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Last year, as the Trade Union Act 2016 concluded its passage through parliament, Labour MP Jo Stevens warned that the government had set itself on a “collision course” with Wales, which would end in the Supreme Court.
Indeed, Wales was open in its opposition to the Act so far as it affected industrial relations within Welsh public services, and this week the Assembly fulfilled its vow to legislate in order to repeal those sections of the TUA that affect the devolved public sector by publishing the Trade Union (Wales) Bill.
The Bill proposes to overturn new laws to place an additional 40% support threshold on industrial ballots within "important" public services; reserved powers for Westminster to intervene in the facility time of public sector trade union representatives; and restrictions on the popular check-off system of deducting trade union subs from wages.
The UK government last year argued that Wales could not repeal the law as employment and industrial relations legislation has not been devolved, but Welsh Finance and Local Government Minister Mark Drakeford yesterday said that the Supreme Court has made it "clear" that where laws affect devolved responsibilities such as public services, the Welsh Assembly has jurisdiction.
Elsewhere, Westminster has published new guidance on how the Trade Union Act will apply to "important" public services, as well as reports on the financial impact of changes to union political funds, and a new impact assessment on the Act as a whole.
The legislation is expected to come into force in April of this year.
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The Institute of Employment Rights welcomes the announcement by Minister for Small Business, Consumers and Corporate Responsibility, Margot James this week that Sir Ken Knight has been appointed to Chair an independent review into electronic balloting for unions.
The government was forced into conducting the review after trade unions and Labour MPs fought for the right for trade unions to use electronic balloting systems during the passing of the Trade Union Act (TUA) through parliament earlier this year.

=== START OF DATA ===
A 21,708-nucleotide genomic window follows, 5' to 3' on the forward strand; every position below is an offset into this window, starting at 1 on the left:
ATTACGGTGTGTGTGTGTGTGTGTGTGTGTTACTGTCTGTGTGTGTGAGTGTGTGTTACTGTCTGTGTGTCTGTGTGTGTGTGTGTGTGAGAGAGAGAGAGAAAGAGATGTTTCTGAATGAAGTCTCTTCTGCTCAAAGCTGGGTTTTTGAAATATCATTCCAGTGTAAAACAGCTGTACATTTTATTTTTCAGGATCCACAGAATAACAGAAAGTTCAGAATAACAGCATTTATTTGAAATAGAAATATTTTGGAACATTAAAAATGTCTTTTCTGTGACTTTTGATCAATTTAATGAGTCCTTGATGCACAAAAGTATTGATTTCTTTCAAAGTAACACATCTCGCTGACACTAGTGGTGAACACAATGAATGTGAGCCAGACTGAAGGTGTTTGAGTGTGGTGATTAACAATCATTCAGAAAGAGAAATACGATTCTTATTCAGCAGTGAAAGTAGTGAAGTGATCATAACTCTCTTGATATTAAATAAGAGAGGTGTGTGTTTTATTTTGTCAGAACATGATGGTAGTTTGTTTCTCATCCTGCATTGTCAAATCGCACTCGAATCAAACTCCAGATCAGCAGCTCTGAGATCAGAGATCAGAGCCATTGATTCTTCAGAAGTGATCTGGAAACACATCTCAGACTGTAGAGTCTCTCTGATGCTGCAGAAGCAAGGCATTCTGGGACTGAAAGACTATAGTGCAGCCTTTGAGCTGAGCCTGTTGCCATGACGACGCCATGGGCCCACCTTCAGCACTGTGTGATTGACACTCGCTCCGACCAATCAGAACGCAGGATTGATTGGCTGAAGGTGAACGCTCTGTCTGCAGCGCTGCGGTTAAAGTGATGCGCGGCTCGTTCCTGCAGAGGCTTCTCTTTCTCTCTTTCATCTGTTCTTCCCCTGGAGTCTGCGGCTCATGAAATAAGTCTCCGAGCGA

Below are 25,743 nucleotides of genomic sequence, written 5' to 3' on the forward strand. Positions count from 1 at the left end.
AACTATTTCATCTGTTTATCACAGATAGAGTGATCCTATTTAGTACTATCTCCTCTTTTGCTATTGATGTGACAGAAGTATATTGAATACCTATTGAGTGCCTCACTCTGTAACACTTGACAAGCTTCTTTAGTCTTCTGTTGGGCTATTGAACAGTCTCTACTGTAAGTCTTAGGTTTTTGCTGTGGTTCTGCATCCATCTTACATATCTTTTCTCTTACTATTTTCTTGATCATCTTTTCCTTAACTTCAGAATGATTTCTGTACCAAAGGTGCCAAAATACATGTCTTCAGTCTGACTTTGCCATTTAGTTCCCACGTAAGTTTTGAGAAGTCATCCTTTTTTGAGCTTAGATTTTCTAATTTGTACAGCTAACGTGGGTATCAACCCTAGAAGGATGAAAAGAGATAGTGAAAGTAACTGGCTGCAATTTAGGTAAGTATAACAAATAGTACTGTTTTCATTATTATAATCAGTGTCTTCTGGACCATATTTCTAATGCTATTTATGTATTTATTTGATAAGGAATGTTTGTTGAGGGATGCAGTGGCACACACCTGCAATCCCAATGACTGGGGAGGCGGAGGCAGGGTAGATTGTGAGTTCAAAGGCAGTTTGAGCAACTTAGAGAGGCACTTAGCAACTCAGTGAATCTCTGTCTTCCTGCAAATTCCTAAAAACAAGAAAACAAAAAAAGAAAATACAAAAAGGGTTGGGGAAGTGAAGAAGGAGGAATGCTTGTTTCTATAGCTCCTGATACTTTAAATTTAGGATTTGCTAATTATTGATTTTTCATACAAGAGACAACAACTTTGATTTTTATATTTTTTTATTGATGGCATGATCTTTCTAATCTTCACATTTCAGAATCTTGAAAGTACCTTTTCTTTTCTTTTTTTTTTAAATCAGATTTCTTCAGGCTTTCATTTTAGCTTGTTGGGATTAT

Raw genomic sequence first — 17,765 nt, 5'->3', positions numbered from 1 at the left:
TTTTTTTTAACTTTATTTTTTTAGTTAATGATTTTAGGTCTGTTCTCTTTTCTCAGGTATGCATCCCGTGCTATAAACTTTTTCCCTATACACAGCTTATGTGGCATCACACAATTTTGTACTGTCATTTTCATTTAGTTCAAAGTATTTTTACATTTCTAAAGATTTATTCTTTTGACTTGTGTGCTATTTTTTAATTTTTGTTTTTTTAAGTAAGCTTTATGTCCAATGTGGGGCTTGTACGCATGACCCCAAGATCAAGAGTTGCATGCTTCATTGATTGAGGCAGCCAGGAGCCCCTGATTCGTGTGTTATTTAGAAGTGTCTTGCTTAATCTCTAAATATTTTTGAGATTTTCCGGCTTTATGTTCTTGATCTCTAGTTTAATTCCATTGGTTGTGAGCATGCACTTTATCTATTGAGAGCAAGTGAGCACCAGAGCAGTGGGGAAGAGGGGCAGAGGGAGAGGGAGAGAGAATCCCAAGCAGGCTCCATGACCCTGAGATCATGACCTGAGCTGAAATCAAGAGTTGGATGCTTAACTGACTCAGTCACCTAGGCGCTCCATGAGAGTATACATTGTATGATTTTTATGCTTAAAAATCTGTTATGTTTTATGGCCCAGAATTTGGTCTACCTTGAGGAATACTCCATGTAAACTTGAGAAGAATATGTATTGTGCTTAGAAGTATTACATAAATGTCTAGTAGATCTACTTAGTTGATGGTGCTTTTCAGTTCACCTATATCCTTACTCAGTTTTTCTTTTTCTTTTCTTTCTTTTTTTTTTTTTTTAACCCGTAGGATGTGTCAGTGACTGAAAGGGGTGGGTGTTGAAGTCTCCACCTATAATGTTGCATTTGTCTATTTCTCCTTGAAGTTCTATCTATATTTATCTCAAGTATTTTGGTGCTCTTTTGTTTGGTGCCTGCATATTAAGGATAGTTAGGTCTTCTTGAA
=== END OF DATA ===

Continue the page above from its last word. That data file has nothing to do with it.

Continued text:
Initially, the Tories argued that electronic systems could be open to fraudulent activity, but as it was pointed out during the debate, these are the very same systems used by the Conservative Party for their own internal elections such as that of their nominee for London mayor.
The review, and the government's response to it, will be presented to parliament by December 2017 at the latest and will investigate any security issues with electronic balloting.
Currently, trade unions are limited to using postal ballots, which are expensive to run and less effective in gaining a significant turnout to votes. This impedes trade union democracy and could now significantly weaken the ability of trade unions to fight back against unfair treatment by employers after the TUA introduced new support thresholds of a 50% turnout for industrial action ballots, and an additional 40% of support for strikes from the whole workforce (with abstentions effectively counted as 'no' votes) in many public services.
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